Having read and written LA Progressive articles for over a decade, I often think how hard it is for us progressives to get right the proper combination of passion, tolerance, and compromise. The passion is generally there, but tolerance and a willingness to compromise not so much. As I have indicated in a much earlier article, there are varieties of progressives, and I think we should be a big tent, tolerating differing approaches in behalf of certain values like compassion and social justice.
In that we are all fallible humans, there are no perfect progressives, but I admire some who I think have demonstrated important progressive attributes. Five of them are Dorothy Day, Martin Luther King, Jr. (MLK), Bobby (RFK) and Ted Kennedy, and Barack Obama. I especially admire the passionate intensity of the first three individuals, and the tolerance and willingness to compromise of the last two.
Of the three politicians, perhaps Ted Kennedy was the best “balancer.” No one can doubt the passion he felt for progressive causes, but he tolerated other points of view and worked effectively with opposing politicians. Shortly after his death in 2009, his good friend conservative Republican Senator Orrin Hatch had this to say about him:
We did not agree on much, and more often than not, I was trying to derail whatever big government scheme he had just concocted…Ted was a lion among liberals, but he was also a constructive and shrewd lawmaker. He never lost sight of the big picture and was willing to compromise on certain provisions in order to move forward on issues he believed important…
I hope that America’s ideological opposites in Congress, on the airwaves, in cyberspace, and in the public square will learn that being faithful to a political party or a philosophical view does not preclude civility, or even friendships, with those on the other side.
We can all take a lesson from Ted’s 47 years of service and accomplishment. I hope that America’s ideological opposites in Congress, on the airwaves, in cyberspace, and in the public square will learn that being faithful to a political party or a philosophical view does not preclude civility, or even friendships, with those on the other side.
When reflecting on my dear friend’s life, my thoughts continue to turn to the future of this great nation. With the loss of such a liberal legislative powerhouse who spoke with conviction for his side of the aisle but who was always willing to look at an issue and find a way to negotiate a bipartisan deal, I fear that Washington has become too bitterly partisan.
Because of being assassinated in 1968, Ted’s brother Bobby never developed into the great legislator that Ted later became, but in the few years before his death he displayed great compassion and a willingness to work with others to achieve his ideals. In a new Forward to the 2002 edition of his RFK biography, Arthur Schlesinger wrote that “he was a man of passionate conviction. He was at the same time a tough and experienced politician.” Right after MLK’s assassination, RFK spoke eloquently: “What we need in the United States is not division; what we need in the United States is not hatred; what we need in the United States is not violence and lawlessness, but is love, and wisdom, and compassion toward one another, and a feeling of justice toward those who still suffer within our country, whether they be white or whether they be black.”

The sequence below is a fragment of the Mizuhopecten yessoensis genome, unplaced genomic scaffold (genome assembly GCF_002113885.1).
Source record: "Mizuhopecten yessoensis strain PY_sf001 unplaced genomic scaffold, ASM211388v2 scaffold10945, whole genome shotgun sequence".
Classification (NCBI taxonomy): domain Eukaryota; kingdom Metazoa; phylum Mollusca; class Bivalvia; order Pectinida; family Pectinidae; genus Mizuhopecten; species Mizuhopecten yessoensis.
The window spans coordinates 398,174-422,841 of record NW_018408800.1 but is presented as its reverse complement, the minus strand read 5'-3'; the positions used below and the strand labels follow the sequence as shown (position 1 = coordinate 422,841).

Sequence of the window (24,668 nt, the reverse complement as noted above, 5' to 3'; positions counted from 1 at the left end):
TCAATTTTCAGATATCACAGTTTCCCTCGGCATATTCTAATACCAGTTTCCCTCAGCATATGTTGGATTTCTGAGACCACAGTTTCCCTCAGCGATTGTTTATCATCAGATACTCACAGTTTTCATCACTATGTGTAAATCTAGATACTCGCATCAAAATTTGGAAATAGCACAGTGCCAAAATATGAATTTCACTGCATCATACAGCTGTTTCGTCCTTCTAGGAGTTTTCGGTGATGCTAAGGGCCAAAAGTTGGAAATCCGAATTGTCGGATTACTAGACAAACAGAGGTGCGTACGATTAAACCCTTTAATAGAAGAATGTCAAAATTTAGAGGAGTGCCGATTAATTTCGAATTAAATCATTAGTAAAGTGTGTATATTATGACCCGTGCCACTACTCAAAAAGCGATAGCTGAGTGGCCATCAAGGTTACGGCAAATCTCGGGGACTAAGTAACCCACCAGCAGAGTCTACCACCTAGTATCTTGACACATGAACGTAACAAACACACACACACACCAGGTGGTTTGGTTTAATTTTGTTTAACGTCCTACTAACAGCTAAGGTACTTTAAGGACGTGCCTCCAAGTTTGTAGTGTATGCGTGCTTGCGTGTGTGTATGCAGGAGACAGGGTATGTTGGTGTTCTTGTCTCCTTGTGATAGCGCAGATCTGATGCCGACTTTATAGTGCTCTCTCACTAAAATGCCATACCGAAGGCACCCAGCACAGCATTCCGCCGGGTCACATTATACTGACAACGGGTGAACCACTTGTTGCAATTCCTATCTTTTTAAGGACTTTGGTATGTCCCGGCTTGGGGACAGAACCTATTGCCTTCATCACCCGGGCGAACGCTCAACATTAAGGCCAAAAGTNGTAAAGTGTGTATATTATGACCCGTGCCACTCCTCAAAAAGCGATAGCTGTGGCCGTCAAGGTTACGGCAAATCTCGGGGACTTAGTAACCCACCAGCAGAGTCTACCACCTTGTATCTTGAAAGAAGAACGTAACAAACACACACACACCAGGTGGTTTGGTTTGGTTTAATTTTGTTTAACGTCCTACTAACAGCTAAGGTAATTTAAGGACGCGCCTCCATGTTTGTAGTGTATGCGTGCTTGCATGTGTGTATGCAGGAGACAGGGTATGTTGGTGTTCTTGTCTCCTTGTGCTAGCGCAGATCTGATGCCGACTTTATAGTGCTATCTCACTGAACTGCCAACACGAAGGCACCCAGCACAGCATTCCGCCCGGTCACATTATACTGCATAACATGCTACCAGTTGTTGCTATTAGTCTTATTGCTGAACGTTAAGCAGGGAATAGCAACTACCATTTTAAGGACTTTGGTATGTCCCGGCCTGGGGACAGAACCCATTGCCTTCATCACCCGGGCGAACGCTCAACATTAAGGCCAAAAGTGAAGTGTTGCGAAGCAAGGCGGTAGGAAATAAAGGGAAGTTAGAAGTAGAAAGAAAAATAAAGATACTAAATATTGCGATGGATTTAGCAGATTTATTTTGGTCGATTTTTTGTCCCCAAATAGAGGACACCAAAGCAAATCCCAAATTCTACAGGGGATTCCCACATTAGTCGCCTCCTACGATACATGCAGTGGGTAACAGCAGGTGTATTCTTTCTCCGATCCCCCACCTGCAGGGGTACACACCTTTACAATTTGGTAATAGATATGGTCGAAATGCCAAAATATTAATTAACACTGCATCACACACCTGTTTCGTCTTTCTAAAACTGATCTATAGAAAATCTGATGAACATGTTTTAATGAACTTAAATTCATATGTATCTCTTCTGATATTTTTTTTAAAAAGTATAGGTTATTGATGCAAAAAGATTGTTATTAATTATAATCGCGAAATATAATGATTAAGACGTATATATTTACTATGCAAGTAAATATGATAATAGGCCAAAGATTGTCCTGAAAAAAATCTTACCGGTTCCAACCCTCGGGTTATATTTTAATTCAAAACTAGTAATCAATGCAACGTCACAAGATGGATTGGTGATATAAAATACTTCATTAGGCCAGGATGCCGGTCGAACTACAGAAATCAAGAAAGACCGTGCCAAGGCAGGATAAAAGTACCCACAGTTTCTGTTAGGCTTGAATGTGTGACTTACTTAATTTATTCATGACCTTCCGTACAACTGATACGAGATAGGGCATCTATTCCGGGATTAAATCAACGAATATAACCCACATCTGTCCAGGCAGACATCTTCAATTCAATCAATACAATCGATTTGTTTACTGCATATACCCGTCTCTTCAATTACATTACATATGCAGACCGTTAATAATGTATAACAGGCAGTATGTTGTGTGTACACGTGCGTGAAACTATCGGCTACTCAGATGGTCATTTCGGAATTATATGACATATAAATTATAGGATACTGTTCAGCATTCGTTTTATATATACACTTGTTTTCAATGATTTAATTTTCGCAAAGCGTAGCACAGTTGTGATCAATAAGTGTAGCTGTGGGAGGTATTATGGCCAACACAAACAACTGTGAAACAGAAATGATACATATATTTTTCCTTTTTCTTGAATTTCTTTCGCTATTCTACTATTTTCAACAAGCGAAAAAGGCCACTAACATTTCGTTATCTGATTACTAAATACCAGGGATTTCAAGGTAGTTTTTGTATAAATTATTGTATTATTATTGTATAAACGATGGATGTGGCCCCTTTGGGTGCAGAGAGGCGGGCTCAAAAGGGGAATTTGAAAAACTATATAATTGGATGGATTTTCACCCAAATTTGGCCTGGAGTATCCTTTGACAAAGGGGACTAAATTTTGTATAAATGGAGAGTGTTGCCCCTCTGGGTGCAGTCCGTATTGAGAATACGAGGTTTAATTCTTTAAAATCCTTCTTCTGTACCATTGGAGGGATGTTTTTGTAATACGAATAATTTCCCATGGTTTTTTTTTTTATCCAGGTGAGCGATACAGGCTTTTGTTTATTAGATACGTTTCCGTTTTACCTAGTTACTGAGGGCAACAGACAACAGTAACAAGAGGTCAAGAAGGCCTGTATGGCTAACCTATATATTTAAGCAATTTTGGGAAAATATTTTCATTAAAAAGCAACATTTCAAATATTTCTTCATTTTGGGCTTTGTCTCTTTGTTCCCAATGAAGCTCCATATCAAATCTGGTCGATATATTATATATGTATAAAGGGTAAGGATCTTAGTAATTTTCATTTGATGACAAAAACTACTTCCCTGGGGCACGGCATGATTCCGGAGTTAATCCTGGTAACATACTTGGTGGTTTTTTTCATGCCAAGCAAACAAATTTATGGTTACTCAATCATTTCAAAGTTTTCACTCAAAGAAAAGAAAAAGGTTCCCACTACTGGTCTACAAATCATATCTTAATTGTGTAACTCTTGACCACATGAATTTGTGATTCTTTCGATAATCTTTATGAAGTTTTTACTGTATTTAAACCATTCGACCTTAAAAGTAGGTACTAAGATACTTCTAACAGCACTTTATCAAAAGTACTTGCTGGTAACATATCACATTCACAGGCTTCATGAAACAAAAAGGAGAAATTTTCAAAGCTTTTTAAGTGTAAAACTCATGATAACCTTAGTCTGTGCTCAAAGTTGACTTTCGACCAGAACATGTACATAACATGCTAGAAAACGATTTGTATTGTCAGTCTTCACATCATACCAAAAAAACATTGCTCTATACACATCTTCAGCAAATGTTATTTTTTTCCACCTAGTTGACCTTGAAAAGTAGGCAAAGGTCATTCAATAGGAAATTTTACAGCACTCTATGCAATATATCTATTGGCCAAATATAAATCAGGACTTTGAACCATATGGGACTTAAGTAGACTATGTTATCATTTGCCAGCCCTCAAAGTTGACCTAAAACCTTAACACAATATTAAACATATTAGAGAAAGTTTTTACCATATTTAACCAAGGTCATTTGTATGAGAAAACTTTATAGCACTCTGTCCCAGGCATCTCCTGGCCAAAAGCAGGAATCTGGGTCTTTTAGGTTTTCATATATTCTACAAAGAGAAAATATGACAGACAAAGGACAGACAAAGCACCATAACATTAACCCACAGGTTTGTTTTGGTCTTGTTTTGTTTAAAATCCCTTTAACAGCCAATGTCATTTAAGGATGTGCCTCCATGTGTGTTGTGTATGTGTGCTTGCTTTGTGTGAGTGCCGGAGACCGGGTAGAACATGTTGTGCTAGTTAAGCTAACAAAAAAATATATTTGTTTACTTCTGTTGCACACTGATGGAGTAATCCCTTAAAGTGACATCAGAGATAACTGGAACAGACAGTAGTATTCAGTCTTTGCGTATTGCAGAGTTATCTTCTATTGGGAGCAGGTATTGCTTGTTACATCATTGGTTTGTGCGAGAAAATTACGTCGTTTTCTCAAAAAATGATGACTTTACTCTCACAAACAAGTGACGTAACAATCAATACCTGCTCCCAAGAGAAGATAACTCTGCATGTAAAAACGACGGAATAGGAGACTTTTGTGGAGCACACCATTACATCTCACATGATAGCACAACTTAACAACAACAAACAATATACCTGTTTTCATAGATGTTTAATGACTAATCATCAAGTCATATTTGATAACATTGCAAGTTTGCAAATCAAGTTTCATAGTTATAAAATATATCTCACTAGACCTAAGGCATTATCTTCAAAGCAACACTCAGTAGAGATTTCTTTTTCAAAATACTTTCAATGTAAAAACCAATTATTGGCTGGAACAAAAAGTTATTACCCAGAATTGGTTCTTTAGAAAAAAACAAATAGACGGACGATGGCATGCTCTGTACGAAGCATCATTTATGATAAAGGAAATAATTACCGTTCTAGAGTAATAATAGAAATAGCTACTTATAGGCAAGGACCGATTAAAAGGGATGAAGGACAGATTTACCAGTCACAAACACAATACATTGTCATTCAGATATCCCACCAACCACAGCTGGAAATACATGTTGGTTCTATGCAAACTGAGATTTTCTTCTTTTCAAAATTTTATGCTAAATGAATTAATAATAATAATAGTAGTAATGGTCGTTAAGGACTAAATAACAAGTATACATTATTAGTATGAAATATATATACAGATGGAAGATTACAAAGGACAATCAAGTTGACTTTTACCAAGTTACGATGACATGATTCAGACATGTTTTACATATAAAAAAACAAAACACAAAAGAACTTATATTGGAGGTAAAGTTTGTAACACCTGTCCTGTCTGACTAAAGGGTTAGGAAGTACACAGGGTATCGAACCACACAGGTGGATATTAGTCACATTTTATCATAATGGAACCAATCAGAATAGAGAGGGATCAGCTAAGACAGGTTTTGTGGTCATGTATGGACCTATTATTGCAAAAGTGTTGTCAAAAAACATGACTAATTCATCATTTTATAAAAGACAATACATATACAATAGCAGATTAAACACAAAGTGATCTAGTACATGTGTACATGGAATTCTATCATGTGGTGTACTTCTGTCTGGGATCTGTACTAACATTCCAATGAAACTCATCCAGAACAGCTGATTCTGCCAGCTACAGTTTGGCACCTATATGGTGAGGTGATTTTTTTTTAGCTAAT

President Obama understood well the necessity of tolerance and compromise, but was sometimes criticized for not being passionate enough. “No drama Obama,” was one reference to him. Although it was clear that he cared deeply about such issues as social justice, he was not the passionate sort of man that MLK was.
In a 2009 Notre Dame commencement address he said, “We must find a way to reconcile our ever-shrinking world with its ever-growing diversity—diversity of thought, diversity of culture, and diversity of belief. In short, we must find a way to live together as one human family.” He spoke specifically of the importance of people with domestic political differences, for example on the question of abortion, working together for the common good.
At a University of Michigan commencement the following year,he did not ignore the role of passion: "These arguments we're having over government and health care and war and taxes—these are serious arguments. They should arouse people's passions.” But more eloquently he expressed the importance of political tolerance and compromise: “We can't expect to solve our problems if all we do is tear each other down. You can disagree with a certain policy without demonizing the person who espouses it.” He warned against carelessly branding others with terms like"fascist" and "right-wing nut." Such “vilification and over-the-top rhetoric closes the door to the possibility of compromise. It undermines democratic deliberation. It prevents learning . . . . It makes it nearly impossible for people who have legitimate but bridgeable differences to sit down at the same table and hash things out. It robs us of a rational and serious debate, the one we need to have about the very real and very big challenges facing this nation.”